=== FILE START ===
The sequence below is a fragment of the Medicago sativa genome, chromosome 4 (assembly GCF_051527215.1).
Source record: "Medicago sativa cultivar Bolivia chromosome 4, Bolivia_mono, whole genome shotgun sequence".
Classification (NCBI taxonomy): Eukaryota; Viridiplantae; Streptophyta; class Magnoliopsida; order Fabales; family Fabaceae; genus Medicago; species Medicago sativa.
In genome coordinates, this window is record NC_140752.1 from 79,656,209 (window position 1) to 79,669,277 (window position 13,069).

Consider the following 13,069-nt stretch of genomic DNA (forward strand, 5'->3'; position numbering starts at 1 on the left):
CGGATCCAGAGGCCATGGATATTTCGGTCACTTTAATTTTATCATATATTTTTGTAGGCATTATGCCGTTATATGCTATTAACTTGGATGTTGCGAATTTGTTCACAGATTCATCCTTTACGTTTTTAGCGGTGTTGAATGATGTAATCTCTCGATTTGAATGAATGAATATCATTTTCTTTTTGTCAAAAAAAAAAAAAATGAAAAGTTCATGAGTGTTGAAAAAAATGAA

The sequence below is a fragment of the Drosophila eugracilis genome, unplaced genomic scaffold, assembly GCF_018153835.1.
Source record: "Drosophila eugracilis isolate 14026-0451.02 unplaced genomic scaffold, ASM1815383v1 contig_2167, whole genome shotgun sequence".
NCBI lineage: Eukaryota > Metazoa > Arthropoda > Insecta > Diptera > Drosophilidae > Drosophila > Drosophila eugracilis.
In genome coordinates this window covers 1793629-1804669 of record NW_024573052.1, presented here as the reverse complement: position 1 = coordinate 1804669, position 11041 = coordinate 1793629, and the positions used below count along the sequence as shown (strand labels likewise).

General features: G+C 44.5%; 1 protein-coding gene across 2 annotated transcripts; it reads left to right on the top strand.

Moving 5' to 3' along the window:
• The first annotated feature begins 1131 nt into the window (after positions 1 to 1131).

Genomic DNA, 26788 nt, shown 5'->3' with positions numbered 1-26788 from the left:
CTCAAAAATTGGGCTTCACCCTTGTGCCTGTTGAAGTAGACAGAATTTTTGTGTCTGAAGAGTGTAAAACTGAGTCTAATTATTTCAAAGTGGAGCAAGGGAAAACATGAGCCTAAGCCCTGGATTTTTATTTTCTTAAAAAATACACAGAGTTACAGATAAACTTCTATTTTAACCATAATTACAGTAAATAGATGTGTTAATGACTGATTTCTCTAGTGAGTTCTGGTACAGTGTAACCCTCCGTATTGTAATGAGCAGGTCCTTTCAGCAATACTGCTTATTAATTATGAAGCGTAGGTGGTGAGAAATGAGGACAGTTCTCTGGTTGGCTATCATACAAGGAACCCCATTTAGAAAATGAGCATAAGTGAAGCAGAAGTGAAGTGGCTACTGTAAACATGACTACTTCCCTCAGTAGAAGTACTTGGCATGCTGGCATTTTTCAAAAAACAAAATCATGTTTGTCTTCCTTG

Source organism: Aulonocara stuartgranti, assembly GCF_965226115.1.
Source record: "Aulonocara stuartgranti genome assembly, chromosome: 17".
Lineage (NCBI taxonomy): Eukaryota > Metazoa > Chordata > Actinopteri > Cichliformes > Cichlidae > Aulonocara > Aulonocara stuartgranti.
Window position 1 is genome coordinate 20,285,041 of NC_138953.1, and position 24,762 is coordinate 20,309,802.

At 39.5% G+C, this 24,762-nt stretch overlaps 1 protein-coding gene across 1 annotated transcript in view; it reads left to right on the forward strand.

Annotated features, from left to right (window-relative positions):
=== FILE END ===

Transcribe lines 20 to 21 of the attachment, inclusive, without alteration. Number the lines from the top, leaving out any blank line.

At 39.5% G+C, this 24,762-nt stretch overlaps 1 protein-coding gene across 1 annotated transcript in view; it reads left to right on the forward strand.

Annotated features, from left to right (window-relative positions):